There is criticism that we are simply funding foreign ownership of new industry and providing an entry to European markets. That is true, but such a premise ignores the benefits not only in direct employment but to many smaller businesses.

Bruce Millan was closely questioned in "The World Tonight" radio programme and said that he was very sorry that he could not give a substantial amount of money to the most needy regions of our country. He explained that if there was much more delay and if he still believed that Britain was not accepting the EC rules, Britain had to be clear that the money will go to other Community countries and to their deserving regions.

The purpose of my intervention is to ask three direct questions of the Under-Secretary of State for Scotland or of the Foreign Secretary. First, are Bruce Millan's remarks true? Secondly, has Mr. Millan in any way misunderstood the position? Thirdly, if by any chance Mr. Millan has not misunderstood the position—I suspect that he has not—what will the Government do to enable the most hard-up, needy regions of our country to benefit from European funds which are there for the asking but, one can only assume, for the pig-headedness of the Treasury in not providing matching funds?

9.30 pm
Mr. John Butterfill (Bournemouth, West)

This debate illustrates the wholly cynical approach that the Labour party has taken to all the Maastricht debates. The hon. Member for Hamilton (Mr. Robertson) said that, although the Opposition had tabled an amendment that sought to delete the principle of subsidiarity from the treaty, he was nevertheless totally in favour of that principle. That shows the magnitude of the Labour party's "Alice in Wonderland" approach to all our debates on the Maastricht treaty, and the pure cynicism with which it pursues its entirely political objectives, which have nothing to do with treaty or with this country's well-being.

The Labour party knows very well that prolonging the debate is damaging Britain's commercial interests, exports, and prospects of inward investment, yet by their amendment the Opposition make it clear that their prime objective is to delay the treaty's implementation and to give a minority of my right hon. and hon. Friends—whose position I entirely respect, because most of them have opposed the European Community from the outset—an opportunity to embarrass the Government. That is Labour's position today, and it is entirely disreputable.

Mr. Jenkin

What does that have to do with subsidiarity?

Mr. Butterfill

The subject of this debate is subsidiarity, and it is taking place not because subsidiarity is contentious across the Floor of the Committee but because Labour wants to delay the treaty's progress.

Mr. George Robertson

It gets a bit wearisome at times continually to have to tell Conservative Members that the only way that the Committee can debate an important issue such as subsidiarity—the Foreign Secretary's presence is testimony to its importance—is by tabling an amendment to delete subsidiarity from the treaty. That is not meant as a ploy to delay ratification of the treaty but is the only device available under parliamentary proceedures to allow debate. When will Conservative Back Benchers learn that fact of life?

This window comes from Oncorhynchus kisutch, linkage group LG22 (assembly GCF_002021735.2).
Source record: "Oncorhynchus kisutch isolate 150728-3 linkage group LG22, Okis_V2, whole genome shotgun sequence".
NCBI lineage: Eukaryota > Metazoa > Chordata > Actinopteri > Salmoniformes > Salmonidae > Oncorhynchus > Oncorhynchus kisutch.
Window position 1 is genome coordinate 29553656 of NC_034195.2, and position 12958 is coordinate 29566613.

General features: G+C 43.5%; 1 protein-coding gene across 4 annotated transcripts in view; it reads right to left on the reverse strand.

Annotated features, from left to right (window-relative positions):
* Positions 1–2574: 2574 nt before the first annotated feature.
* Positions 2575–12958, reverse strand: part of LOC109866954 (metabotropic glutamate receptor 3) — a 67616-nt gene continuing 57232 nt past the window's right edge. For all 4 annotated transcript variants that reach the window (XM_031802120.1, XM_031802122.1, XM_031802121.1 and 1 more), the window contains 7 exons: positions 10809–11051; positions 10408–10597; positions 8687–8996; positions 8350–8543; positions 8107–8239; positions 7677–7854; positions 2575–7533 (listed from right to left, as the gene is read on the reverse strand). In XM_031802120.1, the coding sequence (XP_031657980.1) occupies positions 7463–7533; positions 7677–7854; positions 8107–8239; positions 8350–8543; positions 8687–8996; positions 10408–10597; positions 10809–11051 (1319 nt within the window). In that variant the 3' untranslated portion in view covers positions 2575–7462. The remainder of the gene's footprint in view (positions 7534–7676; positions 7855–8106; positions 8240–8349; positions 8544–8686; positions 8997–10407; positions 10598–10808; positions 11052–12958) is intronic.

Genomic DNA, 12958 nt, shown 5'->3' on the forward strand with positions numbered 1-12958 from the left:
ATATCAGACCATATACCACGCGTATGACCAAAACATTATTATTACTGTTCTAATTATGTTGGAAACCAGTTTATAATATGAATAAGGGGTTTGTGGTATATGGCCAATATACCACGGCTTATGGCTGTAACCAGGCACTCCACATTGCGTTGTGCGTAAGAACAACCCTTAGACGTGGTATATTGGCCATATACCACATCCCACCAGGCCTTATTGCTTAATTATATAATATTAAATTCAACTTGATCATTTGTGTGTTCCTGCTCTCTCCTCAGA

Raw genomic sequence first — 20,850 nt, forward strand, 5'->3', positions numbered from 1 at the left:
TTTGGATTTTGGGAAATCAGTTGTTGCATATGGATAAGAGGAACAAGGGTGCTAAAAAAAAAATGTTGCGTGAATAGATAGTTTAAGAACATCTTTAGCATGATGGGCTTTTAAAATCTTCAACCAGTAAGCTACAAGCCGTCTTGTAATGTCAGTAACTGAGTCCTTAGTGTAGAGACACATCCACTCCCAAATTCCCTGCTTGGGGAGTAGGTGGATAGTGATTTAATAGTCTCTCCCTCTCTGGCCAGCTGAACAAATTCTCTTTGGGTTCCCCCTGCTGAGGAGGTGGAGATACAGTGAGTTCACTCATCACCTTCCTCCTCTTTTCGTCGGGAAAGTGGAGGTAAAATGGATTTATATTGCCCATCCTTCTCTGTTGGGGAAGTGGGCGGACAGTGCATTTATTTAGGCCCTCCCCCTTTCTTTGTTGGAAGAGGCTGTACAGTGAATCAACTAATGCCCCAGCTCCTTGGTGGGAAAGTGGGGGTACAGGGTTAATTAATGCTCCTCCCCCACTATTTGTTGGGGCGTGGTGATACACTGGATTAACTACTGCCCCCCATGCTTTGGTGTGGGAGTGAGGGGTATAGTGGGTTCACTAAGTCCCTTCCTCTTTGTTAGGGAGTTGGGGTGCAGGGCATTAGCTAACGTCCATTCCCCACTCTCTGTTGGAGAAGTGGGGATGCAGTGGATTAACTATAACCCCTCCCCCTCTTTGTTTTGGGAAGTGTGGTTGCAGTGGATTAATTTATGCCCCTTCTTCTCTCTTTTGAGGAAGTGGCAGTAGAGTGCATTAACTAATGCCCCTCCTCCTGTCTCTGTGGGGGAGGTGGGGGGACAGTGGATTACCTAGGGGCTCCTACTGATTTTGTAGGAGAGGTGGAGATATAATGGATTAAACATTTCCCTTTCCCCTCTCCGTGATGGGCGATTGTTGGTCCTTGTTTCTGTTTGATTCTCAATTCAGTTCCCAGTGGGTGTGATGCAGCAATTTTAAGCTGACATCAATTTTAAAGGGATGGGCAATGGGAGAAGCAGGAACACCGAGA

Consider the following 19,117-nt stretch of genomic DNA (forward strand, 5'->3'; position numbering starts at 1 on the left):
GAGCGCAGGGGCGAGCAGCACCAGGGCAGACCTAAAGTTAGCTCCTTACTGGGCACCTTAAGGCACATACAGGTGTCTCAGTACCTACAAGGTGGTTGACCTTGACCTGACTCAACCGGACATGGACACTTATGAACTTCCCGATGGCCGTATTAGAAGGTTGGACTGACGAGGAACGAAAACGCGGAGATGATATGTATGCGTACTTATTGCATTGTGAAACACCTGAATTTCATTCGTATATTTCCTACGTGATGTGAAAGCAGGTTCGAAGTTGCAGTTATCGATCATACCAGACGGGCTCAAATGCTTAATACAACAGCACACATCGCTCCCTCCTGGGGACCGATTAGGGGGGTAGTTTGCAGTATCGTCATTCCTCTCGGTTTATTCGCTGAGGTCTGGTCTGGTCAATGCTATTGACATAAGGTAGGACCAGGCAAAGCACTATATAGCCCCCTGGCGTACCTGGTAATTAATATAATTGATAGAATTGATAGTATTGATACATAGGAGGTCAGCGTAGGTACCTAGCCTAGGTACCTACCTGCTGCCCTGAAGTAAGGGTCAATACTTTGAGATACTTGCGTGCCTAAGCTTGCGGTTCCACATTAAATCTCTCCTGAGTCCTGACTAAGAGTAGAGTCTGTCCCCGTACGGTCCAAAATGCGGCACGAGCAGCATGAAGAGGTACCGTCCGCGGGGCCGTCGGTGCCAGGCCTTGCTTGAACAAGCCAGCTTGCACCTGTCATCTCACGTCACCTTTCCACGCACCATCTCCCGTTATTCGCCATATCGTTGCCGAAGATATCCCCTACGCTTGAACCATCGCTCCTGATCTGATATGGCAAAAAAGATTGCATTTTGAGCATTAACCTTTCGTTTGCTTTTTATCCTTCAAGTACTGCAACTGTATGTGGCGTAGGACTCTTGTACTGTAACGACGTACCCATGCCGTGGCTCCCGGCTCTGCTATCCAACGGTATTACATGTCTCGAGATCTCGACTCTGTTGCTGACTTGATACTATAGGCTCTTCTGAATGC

Mr. Butterfill

The hon. Gentleman's protestations would be rather more convincing if there had not already been many debates on the principle of subsidiarity. There was no need for tonight's debate, because, as the hon. Gentleman himself clearly said, Labour supports that principle. It is clear that tonight's debate is for the Labour party's political convenience, and has nothing to do with the treaty.

Mr. Wilkinson

Does not my hon. Friend acknowledge that a number of the amendments in the group under discussion include several in the names of Conservative Members, for good and serious reasons? They believe that the issue merits serious political consideration and debate. My hon. Friend complains that certain hon. Members are unnecessarily extending the debate. Will he bear in mind the fact that many debates were peremptorily curtailed by the Government by means of closure motions, and that they have the wherewithal readily at their disposal to end the problem of extensive debate, by calling a referendum and letting our people decide?

Mr. Butterfill

As my hon. Friend knows—because I said it earlier, and I am sure that he was listening carefully —I do not complain about what has been said by my hon. Friends who are opposed to European Community membership—

Mr. Wilkinson

Or to the treaty?

Mr. Butterfill

Indeed, they may be opposed only to the treaty. I do not complain about that; I am complaining about the sheer cynicism betrayed by the Labour party this evening.

Let me now turn to the meaning of subsidiarity. A number of attempts have been made to define the concept—

Mr. Marlow

Will my hon. Friend give way?

Mr. Butterfill

I should like to develop my argument a little; then I may give way. We have heard a number of Conservative Members expressing opinions similar to those of my hon. Friend, at great length; I think that mine is the first speech to give some support to what the Government are doing, and I should be grateful if I could continue for a while.

We have heard what subsidiarity is. Let me deal with what it is not. Certainly, it is not what the hon. Member for Ross, Cromarty and Skye (Mr. Kennedy)—speaking for the Liberal Democrats—suggested it might be. He suggested that, to create subsidiarity, we should—among other things—incorporate in English law the European convention on human rights. Nothing would be less designed to uphold the principle of subsidiarity: We would take away from the House the right to decide the correct way to proceed on human rights, on behalf of our constituents, and give it to an unelected group of three judges.